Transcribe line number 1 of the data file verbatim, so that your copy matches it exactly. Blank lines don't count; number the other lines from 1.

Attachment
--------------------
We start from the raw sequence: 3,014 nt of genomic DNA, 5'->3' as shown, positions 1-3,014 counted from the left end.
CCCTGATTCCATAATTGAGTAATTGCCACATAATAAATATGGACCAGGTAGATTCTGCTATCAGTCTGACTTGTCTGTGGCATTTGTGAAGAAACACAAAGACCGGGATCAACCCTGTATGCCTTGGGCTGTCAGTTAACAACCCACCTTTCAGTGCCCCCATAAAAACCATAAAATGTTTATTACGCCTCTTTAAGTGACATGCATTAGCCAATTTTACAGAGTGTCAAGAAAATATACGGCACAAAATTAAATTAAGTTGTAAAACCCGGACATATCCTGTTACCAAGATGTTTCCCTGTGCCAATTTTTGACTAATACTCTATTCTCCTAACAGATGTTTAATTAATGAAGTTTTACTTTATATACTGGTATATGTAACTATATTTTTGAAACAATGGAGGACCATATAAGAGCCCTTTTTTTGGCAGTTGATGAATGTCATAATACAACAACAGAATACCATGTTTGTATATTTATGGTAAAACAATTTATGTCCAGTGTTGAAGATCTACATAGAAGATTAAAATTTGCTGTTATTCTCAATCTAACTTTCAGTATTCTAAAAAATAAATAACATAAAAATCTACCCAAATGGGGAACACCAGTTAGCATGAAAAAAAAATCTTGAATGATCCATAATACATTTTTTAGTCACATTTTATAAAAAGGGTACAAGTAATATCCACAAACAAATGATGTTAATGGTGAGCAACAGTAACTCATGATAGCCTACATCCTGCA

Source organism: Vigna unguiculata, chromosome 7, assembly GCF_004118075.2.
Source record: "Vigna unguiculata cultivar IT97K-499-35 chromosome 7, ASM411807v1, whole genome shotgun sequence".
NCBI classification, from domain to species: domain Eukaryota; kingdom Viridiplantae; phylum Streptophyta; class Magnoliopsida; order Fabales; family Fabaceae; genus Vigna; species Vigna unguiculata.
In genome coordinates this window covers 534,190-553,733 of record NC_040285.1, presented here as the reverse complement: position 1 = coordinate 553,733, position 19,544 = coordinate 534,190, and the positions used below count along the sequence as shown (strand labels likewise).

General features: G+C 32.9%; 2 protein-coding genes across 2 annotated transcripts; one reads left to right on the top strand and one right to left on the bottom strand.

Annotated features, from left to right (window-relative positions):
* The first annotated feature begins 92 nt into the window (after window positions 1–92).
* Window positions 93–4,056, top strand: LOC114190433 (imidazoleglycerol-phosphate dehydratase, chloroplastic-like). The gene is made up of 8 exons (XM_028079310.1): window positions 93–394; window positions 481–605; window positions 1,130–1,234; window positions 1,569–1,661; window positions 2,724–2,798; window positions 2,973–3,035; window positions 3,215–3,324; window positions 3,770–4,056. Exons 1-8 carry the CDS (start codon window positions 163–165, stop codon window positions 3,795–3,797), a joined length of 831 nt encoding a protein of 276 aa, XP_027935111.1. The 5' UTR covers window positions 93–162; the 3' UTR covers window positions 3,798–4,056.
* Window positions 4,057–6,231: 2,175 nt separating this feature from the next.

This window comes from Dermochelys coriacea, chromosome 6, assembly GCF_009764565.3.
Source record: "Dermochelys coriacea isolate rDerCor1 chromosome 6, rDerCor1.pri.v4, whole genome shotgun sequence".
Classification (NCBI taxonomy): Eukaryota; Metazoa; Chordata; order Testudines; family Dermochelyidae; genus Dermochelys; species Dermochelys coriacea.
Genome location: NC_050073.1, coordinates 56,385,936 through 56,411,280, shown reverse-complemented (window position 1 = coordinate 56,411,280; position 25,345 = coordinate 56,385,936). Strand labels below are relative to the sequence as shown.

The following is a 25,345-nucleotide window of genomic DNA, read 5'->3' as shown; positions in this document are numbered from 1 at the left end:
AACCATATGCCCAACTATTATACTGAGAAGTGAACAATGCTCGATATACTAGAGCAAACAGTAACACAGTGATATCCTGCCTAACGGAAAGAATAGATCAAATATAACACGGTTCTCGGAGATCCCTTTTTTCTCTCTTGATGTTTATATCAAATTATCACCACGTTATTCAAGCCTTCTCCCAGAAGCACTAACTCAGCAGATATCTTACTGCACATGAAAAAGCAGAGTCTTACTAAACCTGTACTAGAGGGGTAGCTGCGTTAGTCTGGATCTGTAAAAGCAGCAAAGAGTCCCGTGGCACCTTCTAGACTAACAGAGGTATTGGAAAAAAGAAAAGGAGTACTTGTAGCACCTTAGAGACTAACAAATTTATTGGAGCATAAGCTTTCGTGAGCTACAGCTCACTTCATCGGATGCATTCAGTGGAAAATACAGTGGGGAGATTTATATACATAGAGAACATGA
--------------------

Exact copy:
We start from the raw sequence: 3,014 nt of genomic DNA, 5'->3' as shown, positions 1-3,014 counted from the left end.